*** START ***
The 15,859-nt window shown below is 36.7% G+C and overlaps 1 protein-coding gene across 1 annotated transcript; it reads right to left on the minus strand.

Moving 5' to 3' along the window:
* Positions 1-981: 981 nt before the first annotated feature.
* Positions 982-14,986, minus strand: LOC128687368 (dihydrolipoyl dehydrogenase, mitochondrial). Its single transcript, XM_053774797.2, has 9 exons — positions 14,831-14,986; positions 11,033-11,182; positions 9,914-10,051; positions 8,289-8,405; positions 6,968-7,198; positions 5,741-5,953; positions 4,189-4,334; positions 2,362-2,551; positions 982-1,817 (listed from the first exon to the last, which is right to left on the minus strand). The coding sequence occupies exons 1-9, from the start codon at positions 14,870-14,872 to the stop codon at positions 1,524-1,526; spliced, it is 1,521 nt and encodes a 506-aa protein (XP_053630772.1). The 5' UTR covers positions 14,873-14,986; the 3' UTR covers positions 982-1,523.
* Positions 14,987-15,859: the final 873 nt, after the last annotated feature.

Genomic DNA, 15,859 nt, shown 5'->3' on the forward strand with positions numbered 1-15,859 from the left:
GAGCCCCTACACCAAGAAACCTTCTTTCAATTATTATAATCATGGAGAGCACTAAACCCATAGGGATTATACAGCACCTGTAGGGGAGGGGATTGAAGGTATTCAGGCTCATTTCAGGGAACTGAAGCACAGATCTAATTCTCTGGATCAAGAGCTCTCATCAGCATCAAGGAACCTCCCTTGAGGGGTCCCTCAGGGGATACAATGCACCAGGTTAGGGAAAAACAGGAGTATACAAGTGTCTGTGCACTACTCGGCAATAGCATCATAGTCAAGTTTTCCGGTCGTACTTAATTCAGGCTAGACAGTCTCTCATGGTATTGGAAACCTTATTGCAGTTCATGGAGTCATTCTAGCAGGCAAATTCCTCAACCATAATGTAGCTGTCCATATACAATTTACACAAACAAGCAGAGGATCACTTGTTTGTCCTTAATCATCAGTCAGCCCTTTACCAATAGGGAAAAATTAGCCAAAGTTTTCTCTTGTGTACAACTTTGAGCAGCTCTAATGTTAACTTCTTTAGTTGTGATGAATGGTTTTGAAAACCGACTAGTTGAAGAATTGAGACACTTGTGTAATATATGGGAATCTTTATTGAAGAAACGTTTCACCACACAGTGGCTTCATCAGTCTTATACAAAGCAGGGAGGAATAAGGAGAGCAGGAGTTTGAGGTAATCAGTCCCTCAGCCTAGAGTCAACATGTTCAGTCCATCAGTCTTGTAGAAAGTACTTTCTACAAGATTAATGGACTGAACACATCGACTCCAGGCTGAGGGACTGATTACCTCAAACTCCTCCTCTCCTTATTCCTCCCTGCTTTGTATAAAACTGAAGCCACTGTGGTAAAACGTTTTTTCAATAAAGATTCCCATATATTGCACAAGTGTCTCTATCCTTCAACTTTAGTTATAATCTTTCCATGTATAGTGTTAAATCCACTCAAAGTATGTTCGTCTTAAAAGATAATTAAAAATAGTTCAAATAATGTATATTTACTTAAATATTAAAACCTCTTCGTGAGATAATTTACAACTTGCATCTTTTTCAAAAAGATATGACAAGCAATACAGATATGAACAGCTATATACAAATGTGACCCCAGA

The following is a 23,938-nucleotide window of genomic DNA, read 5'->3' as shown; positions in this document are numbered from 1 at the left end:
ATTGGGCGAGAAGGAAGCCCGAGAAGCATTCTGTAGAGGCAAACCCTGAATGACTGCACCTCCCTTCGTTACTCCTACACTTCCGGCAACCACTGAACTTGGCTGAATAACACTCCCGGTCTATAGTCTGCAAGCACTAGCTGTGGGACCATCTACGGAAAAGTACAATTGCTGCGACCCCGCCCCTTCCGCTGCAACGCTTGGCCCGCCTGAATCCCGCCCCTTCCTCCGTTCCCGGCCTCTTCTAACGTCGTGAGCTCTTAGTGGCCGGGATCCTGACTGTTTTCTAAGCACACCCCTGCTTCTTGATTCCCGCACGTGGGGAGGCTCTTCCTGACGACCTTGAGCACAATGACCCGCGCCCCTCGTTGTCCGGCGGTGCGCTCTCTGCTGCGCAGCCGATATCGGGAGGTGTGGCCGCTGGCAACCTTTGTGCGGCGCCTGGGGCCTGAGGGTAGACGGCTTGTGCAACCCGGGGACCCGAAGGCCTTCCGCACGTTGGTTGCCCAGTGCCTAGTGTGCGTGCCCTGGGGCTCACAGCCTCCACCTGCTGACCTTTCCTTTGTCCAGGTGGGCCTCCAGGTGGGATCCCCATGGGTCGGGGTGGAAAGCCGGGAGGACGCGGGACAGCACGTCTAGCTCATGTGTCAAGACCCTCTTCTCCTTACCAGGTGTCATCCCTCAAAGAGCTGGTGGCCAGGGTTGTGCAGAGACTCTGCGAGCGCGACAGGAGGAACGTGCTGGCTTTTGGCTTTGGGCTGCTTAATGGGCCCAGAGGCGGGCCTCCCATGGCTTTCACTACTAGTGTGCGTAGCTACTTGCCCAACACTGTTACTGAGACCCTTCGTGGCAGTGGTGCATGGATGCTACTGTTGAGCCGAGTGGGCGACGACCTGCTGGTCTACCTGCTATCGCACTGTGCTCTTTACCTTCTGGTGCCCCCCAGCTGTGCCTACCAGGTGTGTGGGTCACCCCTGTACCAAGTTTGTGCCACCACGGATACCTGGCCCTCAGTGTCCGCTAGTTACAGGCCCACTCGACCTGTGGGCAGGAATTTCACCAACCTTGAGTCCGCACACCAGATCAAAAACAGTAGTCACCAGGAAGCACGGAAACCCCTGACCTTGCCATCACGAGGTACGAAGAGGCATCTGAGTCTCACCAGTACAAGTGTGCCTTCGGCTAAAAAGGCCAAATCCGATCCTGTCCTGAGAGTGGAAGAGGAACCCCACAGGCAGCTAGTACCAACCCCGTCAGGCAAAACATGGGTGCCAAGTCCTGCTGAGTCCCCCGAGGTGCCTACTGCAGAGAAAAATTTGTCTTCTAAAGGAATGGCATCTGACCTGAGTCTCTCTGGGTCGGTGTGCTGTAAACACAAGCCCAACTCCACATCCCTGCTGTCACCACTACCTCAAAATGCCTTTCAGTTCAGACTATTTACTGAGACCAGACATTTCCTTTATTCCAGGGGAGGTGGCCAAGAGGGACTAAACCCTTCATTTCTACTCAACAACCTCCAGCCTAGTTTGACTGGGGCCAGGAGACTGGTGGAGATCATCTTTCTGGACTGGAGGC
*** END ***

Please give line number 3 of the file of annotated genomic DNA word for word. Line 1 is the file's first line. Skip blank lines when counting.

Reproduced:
* Positions 1-981: 981 nt before the first annotated feature.